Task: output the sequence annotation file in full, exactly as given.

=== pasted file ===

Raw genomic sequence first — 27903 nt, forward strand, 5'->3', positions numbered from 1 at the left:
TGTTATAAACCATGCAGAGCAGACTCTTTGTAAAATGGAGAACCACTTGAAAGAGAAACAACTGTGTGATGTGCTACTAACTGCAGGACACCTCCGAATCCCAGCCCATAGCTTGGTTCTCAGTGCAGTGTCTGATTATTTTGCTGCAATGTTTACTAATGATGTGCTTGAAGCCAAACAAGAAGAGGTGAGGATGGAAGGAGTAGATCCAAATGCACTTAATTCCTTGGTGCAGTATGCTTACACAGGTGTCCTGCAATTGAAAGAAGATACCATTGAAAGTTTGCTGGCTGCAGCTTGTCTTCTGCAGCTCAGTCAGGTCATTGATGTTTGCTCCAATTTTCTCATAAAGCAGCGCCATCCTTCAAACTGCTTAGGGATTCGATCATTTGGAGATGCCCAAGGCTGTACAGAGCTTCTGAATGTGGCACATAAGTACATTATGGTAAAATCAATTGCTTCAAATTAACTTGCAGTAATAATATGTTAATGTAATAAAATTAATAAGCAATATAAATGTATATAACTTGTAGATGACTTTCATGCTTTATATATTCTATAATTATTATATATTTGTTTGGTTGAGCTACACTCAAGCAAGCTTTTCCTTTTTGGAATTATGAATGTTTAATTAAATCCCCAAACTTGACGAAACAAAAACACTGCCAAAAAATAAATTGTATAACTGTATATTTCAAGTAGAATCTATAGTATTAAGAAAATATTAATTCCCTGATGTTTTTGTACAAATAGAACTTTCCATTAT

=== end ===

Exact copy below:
Raw genomic sequence first — 27903 nt, forward strand, 5'->3', positions numbered from 1 at the left:
TGTTATAAACCATGCAGAGCAGACTCTTTGTAAAATGGAGAACCACTTGAAAGAGAAACAACTGTGTGATGTGCTACTAACTGCAGGACACCTCCGAATCCCAGCCCATAGCTTGGTTCTCAGTGCAGTGTCTGATTATTTTGCTGCAATGTTTACTAATGATGTGCTTGAAGCCAAACAAGAAGAGGTGAGGATGGAAGGAGTAGATCCAAATGCACTTAATTCCTTGGTGCAGTATGCTTACACAGGTGTCCTGCAATTGAAAGAAGATACCATTGAAAGTTTGCTGGCTGCAGCTTGTCTTCTGCAGCTCAGTCAGGTCATTGATGTTTGCTCCAATTTTCTCATAAAGCAGCGCCATCCTTCAAACTGCTTAGGGATTCGATCATTTGGAGATGCCCAAGGCTGTACAGAGCTTCTGAATGTGGCACATAAGTACATTATGGTAAAATCAATTGCTTCAAATTAACTTGCAGTAATAATATGTTAATGTAATAAAATTAATAAGCAATATAAATGTATATAACTTGTAGATGACTTTCATGCTTTATATATTCTATAATTATTATATATTTGTTTGGTTGAGCTACACTCAAGCAAGCTTTTCCTTTTTGGAATTATGAATGTTTAATTAAATCCCCAAACTTGACGAAACAAAAACACTGCCAAAAAATAAATTGTATAACTGTATATTTCAAGTAGAATCTATAGTATTAAGAAAATATTAATTCCCTGATGTTTTTGTACAAATAGAACTTTCCATTAT